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Finding a light of meaning


‘Little girl in the forest’ is a painting by the Cuban artist Eduardo Abela. It speaks to me of our collective sense of confusion and uncertainty in this time of crisis.

We know that our very existence is defined by uncertainty; indeed, along with death, it is one of the ‘givens’ of life, but we are adept at defending against this reality. Humanistic psychotherapy, rooted in Existential philosophy, emphasises that our lives are, in the words of Irvin Yalom, “inexorably free, and thus, uncertain. Cultural institutions and psychological constructs often obscure this state of affairs, but confrontation with one’s existential situation reminds one that paradigms are self-created, wafer thin barriers against the pain of uncertainty.”

The Corona virus emergency has demolished our “wafer thin barriers.” It has reminded us how desperately vulnerable we are, and posed the truly existential threat, that we, or someone whom we love, might die. There is little we can do in the face of our fears and we must relinquish our illusion of omnipotent control.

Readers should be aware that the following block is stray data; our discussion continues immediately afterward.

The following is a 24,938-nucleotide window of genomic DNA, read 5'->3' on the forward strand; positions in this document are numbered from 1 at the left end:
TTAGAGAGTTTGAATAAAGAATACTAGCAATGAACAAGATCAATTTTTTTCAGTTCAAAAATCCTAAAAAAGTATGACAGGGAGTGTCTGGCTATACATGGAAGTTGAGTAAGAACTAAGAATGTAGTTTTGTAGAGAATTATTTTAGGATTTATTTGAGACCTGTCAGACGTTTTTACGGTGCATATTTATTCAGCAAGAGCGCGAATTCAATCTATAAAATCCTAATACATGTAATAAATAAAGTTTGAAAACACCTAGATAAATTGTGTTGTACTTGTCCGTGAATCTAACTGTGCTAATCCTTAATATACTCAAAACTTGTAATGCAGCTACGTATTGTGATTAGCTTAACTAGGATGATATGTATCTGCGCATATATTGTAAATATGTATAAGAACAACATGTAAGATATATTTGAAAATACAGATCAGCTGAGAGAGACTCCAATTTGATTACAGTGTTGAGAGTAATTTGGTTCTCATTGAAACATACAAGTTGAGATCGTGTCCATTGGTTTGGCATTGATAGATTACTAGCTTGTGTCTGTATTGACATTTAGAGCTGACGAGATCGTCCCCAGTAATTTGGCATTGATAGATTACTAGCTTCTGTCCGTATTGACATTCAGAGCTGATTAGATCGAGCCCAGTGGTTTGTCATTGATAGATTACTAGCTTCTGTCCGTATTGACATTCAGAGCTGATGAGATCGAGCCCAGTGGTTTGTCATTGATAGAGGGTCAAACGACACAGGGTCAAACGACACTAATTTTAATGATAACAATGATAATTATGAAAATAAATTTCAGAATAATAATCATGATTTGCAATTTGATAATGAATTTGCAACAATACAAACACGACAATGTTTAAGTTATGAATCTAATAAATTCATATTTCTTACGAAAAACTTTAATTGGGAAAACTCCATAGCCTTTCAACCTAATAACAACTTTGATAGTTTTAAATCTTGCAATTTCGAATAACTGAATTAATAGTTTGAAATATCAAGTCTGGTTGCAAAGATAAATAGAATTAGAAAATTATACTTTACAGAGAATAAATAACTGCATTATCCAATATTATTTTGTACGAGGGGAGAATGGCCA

So how would counselling be of any use to us in these turbulent days?

Firstly, it can hold us together. A counsellor can sit with us in our uncertainty, without shock or judgement, and help us process our feelings so that we are unburdened and less alone. We can be contained by her authentic care for us. For now, that might be enough.

Later though, when we’re ready, a counsellor will put our uncertainty to good use. One advantage of uncertainty is that the unknown possibilities of our lives become tangible. Our ‘knowledge’ about ourselves and the world in which we live can be cracked open and reconsidered. The Corona virus will surely prompt us to ask ourselves, at the very least, “What was the meaning of this? How has this changed me?”

The therapeutic relationship might be described as a ‘cleaving’ one, a partnership that aims, in the words of the poet David Whyte,“to hold together and to split apart/at one and the same time.” Our fears need to be heard and held with love and compassion. Then our task is to do as Jung instructed, and “kindle a light of meaning in the darkness of mere being.”

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© 2017, Sarah Fishburn Roberts

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